The risky business of mining
Democracy, transparency and good governance become catchphrases during political campaigns and election cycles. In Haiti, these issues contribute to the deepening debate around mining. As the legitimacy of Haiti’s government continues to be questioned, some of Mennonite Central Committee’s partner organizations have expressed concerns that a proposed mining law could be passed by presidential decree without consent of the legislative branch and, more importantly, without consulting the Haitian people.
In 2013, the World Bank provided technical support to Haiti’s government to update the country’s mining law, making it more attractive to the Canadian and U.S. mining companies already interested in exploiting Haiti’s estimated $20 billion in mineral wealth.
The draft law is concerning for multiple reasons.
- The Haitian constitution states that natural resources are part of the “public domain,” and profits from mining are to be shared equally between the government, the company and landowners. However, the draft law does not guarantee farmers currently working and living on the land a fair share of the benefits.
- There is no clear compensation mechanism for use of or damage to land.
- All reports and documents relating to work completed by companies with mining rights will remain confidential for 10 years, including documents relating to social and environmental impacts.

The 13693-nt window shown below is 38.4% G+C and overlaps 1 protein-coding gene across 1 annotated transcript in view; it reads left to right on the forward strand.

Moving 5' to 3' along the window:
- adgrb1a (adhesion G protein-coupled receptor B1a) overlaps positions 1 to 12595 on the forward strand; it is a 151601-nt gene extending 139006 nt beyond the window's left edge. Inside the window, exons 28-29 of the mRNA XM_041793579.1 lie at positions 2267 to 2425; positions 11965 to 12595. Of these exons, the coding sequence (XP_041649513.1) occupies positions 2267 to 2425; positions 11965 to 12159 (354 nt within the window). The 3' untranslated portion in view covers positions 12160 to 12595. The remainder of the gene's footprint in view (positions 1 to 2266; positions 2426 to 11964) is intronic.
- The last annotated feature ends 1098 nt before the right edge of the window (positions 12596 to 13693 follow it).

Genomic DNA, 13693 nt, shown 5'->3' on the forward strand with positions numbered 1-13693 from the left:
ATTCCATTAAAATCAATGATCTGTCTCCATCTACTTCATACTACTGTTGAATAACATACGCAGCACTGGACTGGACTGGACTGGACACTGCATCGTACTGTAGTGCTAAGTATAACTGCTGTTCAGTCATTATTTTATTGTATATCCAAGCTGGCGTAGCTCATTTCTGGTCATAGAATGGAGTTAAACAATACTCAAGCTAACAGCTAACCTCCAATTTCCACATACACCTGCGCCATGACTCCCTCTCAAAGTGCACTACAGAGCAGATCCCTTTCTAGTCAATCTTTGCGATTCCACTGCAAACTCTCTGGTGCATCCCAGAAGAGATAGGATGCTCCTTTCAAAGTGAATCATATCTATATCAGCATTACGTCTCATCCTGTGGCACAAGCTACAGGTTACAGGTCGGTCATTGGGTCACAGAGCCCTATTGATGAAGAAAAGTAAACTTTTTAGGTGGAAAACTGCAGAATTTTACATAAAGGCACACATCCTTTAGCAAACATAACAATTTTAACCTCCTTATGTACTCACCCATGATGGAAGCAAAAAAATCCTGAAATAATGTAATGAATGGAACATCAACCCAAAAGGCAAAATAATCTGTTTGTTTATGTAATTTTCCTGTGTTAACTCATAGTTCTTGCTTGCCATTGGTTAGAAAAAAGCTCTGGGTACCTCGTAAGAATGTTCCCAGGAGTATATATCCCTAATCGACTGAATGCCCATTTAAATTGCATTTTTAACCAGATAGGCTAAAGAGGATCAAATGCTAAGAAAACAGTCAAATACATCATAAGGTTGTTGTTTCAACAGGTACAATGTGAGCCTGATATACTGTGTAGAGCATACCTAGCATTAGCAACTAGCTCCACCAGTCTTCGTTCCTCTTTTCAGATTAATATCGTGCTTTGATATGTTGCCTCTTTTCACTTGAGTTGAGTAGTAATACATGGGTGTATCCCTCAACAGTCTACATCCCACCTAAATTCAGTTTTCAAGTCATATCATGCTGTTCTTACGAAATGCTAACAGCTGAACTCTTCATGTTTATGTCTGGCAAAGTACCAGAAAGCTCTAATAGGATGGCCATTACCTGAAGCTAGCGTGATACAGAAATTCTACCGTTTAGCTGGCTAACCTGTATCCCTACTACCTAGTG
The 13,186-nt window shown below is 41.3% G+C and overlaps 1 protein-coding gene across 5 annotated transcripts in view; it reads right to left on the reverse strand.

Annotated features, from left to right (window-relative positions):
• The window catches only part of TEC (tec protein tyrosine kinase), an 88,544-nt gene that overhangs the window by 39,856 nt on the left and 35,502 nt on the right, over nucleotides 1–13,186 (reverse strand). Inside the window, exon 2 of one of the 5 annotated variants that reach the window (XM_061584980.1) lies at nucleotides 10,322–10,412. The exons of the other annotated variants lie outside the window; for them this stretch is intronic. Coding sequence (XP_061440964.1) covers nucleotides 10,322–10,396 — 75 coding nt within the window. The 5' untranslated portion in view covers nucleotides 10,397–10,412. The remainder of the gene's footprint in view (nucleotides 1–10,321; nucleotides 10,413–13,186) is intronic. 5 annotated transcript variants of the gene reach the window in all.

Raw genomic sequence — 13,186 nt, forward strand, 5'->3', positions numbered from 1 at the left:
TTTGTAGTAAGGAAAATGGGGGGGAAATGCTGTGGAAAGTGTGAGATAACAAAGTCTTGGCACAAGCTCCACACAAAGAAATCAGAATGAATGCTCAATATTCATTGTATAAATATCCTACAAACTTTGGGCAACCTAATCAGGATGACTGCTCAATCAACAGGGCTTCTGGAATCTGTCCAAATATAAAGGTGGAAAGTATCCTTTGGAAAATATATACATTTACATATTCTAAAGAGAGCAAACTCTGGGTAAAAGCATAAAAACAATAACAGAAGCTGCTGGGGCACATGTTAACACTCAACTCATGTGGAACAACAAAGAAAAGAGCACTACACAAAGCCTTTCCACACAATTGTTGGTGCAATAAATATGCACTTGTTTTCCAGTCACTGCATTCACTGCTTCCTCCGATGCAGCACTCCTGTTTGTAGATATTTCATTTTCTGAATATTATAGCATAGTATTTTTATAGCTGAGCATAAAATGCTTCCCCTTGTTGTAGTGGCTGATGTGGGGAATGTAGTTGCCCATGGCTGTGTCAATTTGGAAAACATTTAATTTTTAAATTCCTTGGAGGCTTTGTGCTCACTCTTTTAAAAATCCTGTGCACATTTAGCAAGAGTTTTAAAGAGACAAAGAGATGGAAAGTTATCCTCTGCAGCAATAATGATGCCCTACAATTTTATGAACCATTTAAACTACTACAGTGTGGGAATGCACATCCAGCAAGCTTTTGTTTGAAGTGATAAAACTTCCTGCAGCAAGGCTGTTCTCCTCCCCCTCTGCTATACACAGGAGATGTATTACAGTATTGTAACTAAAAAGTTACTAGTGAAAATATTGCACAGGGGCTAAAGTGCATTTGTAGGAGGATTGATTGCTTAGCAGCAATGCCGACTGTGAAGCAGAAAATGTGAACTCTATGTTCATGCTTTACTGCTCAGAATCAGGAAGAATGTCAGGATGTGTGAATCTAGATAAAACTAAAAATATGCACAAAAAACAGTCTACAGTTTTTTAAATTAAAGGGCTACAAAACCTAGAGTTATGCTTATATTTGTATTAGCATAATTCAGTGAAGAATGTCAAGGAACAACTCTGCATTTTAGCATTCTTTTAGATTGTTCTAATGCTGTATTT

- The draft was written in close consultation with companies that hold interests in Haiti but without input from civil society.
There are also other causes for concern about mining in Haiti.
- Haiti is one of the world’s most vulnerable countries for natural disasters. Mining would heighten the risks of these disasters by contributing to further environmental degradation.
- Mining threatens water quality and quantity. Almost half of rural Haitians do not have access to potable water. Mining operations use significant quantities of water and risk draining toxic waste into water sources.
- Mining reduces the limited amount of fertile land available for agriculture. In a small country heavily reliant on agriculture, deforestation and mountainous terrain already limit availability for farming activity.
Those who favor mining counter that job creation and new income avenues will expand Haiti’s economy. While mining has economic potential, extractive industries often take more from a country and its people than they give in return.
As Camille Chalmers of the Haitian Platform for Alternative Development, a partner organization of Mennonite Central Committee, noted recently, Haitians can produce the food they need to live and generate additional income when they have the land and water required. The cost benefit analysis for the Haitian people must take precedence over economic benefits of mining that will likely fall into the hands of a few.
If Haiti adopts a new mining law, it should be enacted by a democratically elected Parliament after an open and informed public debate. This is the kind of democracy the international community, including the U.S. government, should be supporting in Haiti—one that is inclusive, transparent, accountable, and just.
Information on the draft mining law and potential complications of mining in Haiti were provided by the Justice in Mining Collective, a coalition of Haitian organizations promoting the interests of communities affected by mining activity, supported by Mennonite Central Committee. For more information and resources on mining in Haiti, visit www.haitimining.weebly.com. Also see Hopes and Concerns: Canada’s involvement in Haiti.